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  • Buxton and Berrios Extensions Becoming Murky


    Cody Christie

    Minnesota has team control of Byron Buxton and Jose Berrios for the next 15 months. With free agency looming, contract extensions become a murky proposition.

    Image courtesy of © Bruce Kluckhohn-USA TODAY Sports

    Many assumed the Twins may consider dealing Byron Buxton and/or Jose Berrios before the upcoming trade deadline. The team is out of contention and there are no guarantees the team will be able to put the pieces back in place for next year. However, reports serviced over the weekend that the team is not necessarily inclined to trade players under team control for 2022.

     

    Minnesota was supposed vying for a third consecutive AL Central title this year, so the front office may be thinking that it will be easy to retool this winter. Maybe 2021 is just a hiccup and Minnesota will be battling Chicago at the top of the division next season. Buxton and Berrios certainly make the Twins better for 2022, but there are no guarantees either will be back for 2023.

    Between the two players, the Twins may have a better shot at signing Buxton to a long-term extension. Ken Rosenthal reported the Twins latest offer is more than the $70 million deal Aaron Hicks signed with the Yankees back in 2019. It also would include escalators and incentives to add to the contract’s overall value.

    Any Buxton extension comes with risk. This is a player that clearly can play at an MVP level, but questions about his health have followed him throughout his professional career. According to Rosenthal’s report, the Twins will try and trade Buxton, who is currently on the IL, if he turns down their current offer. That trade could happen before the deadline or this offseason.

    An extension for Jose Berrios might be out of the question at this point. Berrios made it clear to the Star Tribune that he is looking for a big pay day and his team wans to “see what the best deal is going to be.” Minnesota would likely need to wow him with an offer at this point to get an extension signed.

    Darren Wolfson reported in his most recent podcast that the Twins will need to go higher than $20 million per season to keep Berrios. He has been one of the most durable pitchers during his big-league career as he ranks 10th in innings pitched and 12th in starts since 2017. He’s also 27-years old, which is when many pitchers enter their prime.

    It seems unlikely for the Twins to win a bidding war for Jose Berrios if he and his management team want to go to free agency. This is a player that went through the arbitration hearing process back in 2020 because he was aware of the business side of the game. Now he wants a big pay day so other pitchers of his caliber can make more money in the future.

    Which player to do feel is most likely to be in a Twins uniform beyond 2022? Leave a COMMENT and start the discussion.

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    14 hours ago, Major League Ready said:

    You have picked a couple rather extreme anomalies.  You have established a team could payout these amounts.  You can also personally spend more than you make in a given year.  It does not make it a sustainable way to succeed.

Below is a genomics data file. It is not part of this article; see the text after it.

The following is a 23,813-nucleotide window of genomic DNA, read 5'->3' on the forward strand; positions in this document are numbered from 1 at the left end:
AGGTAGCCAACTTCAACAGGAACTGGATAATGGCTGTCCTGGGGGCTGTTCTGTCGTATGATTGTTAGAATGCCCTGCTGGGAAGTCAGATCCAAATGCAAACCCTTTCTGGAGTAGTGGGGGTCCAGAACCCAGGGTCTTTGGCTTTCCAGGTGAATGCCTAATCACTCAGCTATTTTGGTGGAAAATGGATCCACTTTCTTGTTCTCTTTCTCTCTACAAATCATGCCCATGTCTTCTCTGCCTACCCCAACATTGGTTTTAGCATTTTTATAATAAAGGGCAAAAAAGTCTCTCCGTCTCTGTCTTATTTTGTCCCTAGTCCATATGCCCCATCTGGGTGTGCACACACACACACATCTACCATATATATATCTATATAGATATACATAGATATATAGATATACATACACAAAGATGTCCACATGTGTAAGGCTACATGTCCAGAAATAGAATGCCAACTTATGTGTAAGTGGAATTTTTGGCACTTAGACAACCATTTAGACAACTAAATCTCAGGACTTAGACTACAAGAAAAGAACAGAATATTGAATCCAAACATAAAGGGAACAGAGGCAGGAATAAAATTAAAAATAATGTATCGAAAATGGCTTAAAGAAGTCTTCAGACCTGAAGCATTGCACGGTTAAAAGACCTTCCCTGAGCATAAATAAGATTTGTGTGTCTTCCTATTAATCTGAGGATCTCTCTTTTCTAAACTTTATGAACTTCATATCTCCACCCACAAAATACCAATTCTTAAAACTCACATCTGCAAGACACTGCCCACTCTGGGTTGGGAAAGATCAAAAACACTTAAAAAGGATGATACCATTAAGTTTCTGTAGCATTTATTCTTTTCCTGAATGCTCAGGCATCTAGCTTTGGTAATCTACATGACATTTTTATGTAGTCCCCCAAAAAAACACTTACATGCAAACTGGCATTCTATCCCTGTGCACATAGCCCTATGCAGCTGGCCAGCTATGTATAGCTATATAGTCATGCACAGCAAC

You also omitted a crucial piece of information.  How did Baltimore and Kansas City do those years with record payrolls?  KC was 80-82 and Baltimore was 75-87 good for last place.  You also failed to mention that the Padres averaged under $72M a year for the last 15 years and spent over $100M twice.  $110M in 2015 and $104M in 2019.  I think they banked enough cash to go wild for a year.  Also, the Padres team is what it is as a result of great drafting and development, including the trades they were able to make as a result of an extremely deep prospect pool.  So, the Padres are much more of an example of what you arguing against than for.

    I guess we could add that KC did not have a true Ace when they won the WS.  We could add that Baltimore  did not have a true ace either during their run.  They had a rotation of 2s and 3s. 

    We could also look at how much other small market teams that DO RATE amongst the lowest team ERA and see how they are doing it.  Tampa Bays top paid SP is $6.5M.  They traded away a Cy Young pitcher and let their top SP in terms of WAR walk in free agency. Oakland's top paid SP is paid $6M.  They do have a RP they are paying $11M but he has not completed an inning this year.  Their top two SPs (WAR) they got by trading away an established player for a prospect.  Their 3rd SP in terms of WAR they got for "cash considerations".   Even the Dodgers with all their revenue ... How did they acquire their 3 top SPs,  They drafted and developed them.

    I guess the point is your evidence of the need to spend  big to get an ace (or win) is full of holes.  You went looking for examples of spending instead of looking for examples of winning.

    I like your field of stuffed strawmen. :) Very rustic!

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    1 hour ago, bean5302 said:

    I like your field of stuffed strawmen. :) Very rustic!

    How is this a strawman?  .  I am not being coy.  I am wondering what's you point.  Throwing strawman out there is a good way of saying nothing when you don't like the message.  Are you saying the fact these teams did not win is irrelevant.  Did KC or Baltimore have an ace I am not aware of?  Is it or is it not true SanDiego has averaged under $80M for the past 15 years?  Are you saying small market teams can be successful building a rotation via signing elite free agents.  What are you saying?  I would love to see hard evidence (examples) instead of "strawman".  That's a copout.

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